• Leaving the cables at the stock length is the safest way. The cables were assembled at the factory by technicians (or machines) that can do the job properly and the cables can be tested for proper function.

Don't worry about induction losses in the cables. They are shielded. There shouldn't be any measurable inductance just from coiling them up. Whether you just coil them or make them into a figure eight shouldn't make any difference, either.

What you do need to be careful of is coiling them too tightly. The cables are made of several layers of materials. The proper function of the cable depends on the relationship of each layer to the other.

Here's a typical coaxial cable (from wikipedia.)

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In the cables you are dealing with, the layers are thinner and more easily damaged. A kink in the cable can cause the center conductor to squeeze through the inner insulator and either directly short it or allow the signal to more easily cross through to the outer conductor. Either is bad.

Make your coils large, don't kink the cables, and you should be fine.

  • \$\begingroup\$ Even if they're not shielded, coaxial cables have the property that any induced signal is identical between the two wires. And most components are designed to passively ignore any common mode (induced) signals. \$\endgroup\$ – MooseBoys Dec 15 '19 at 0:16
  • \$\begingroup\$ Great answer by JRE. Let me add that if you do decide to cut the coaxial cable to length, you should leave a service loop of slack to allow future retermination, service, and it also prevents drips from making their way down the cable and into the connector. \$\endgroup\$ – John Pooley Dec 15 '19 at 11:19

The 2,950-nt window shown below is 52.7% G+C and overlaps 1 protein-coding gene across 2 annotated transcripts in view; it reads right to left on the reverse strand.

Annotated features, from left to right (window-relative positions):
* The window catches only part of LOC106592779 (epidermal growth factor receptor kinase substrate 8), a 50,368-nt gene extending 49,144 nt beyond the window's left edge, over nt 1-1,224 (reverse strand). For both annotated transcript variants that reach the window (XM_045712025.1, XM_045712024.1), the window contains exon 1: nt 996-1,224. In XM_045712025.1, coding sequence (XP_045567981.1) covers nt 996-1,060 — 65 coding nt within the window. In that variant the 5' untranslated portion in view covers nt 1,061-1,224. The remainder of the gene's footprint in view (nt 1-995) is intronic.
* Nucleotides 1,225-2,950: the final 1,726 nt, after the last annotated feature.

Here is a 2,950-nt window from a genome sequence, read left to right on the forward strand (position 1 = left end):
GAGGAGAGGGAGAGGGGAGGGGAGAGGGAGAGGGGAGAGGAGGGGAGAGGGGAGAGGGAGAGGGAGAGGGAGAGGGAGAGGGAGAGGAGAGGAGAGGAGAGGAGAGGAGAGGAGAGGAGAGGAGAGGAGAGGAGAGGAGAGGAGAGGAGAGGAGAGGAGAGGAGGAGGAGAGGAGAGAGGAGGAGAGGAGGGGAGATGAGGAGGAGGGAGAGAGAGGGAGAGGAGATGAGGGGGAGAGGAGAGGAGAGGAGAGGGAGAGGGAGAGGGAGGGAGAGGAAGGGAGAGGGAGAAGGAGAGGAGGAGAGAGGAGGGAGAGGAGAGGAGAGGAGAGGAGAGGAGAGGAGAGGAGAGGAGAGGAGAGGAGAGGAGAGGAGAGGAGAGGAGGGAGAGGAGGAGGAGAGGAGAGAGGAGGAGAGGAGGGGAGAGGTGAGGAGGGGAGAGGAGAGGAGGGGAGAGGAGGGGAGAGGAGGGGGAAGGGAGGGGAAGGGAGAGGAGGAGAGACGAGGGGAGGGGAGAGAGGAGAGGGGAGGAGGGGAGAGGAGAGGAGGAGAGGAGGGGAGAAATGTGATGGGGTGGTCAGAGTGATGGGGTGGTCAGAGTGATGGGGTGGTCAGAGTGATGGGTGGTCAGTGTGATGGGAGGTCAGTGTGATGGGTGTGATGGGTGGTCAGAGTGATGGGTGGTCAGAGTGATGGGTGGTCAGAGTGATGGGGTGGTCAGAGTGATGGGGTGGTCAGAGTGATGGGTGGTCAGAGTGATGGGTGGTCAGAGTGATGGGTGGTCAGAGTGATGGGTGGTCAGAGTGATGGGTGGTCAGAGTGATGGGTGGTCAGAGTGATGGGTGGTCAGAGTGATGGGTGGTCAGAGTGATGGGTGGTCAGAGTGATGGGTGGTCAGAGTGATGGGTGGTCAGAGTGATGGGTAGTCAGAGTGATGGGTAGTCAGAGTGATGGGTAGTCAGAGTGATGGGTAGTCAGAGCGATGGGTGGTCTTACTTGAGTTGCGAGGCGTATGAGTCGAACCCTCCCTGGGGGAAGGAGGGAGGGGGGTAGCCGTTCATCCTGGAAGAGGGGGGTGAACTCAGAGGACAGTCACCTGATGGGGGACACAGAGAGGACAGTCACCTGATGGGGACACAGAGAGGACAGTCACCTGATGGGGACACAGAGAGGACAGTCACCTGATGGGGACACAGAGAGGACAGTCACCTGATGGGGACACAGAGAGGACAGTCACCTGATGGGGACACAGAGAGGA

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    \$\begingroup\$ Shortening the cable would in many cases void the original manufacturer's warranty. \$\endgroup\$ – Phil Freedenberg Dec 15 '19 at 12:54
  • \$\begingroup\$ It should be noted that the cable in the OP's picture is undersized, and requires special tools and fittings to terminate. \$\endgroup\$ – Hot Licks Dec 15 '19 at 22:42

The best thing to do is leave the cable the original length, and to gather the excess in whatever is the physically tidiest way. Few people are equipped to shorten the cables and remake a connector properly, and it needs to be done properly. If you have to ask, don't do it.

There are two aspects to 'cable inductance', differential and common mode.

Differential mode. This is the inductance of the inner with respect to the return shield that the signal sees. The whole point of coaxial cable is that this inductance is completely screened by the coax outer, and is totally unaffected by whatever physical configuration the cable takes. Loop it small, loop it big, put it into a figure of 8, none of these will affect the signal handling at all.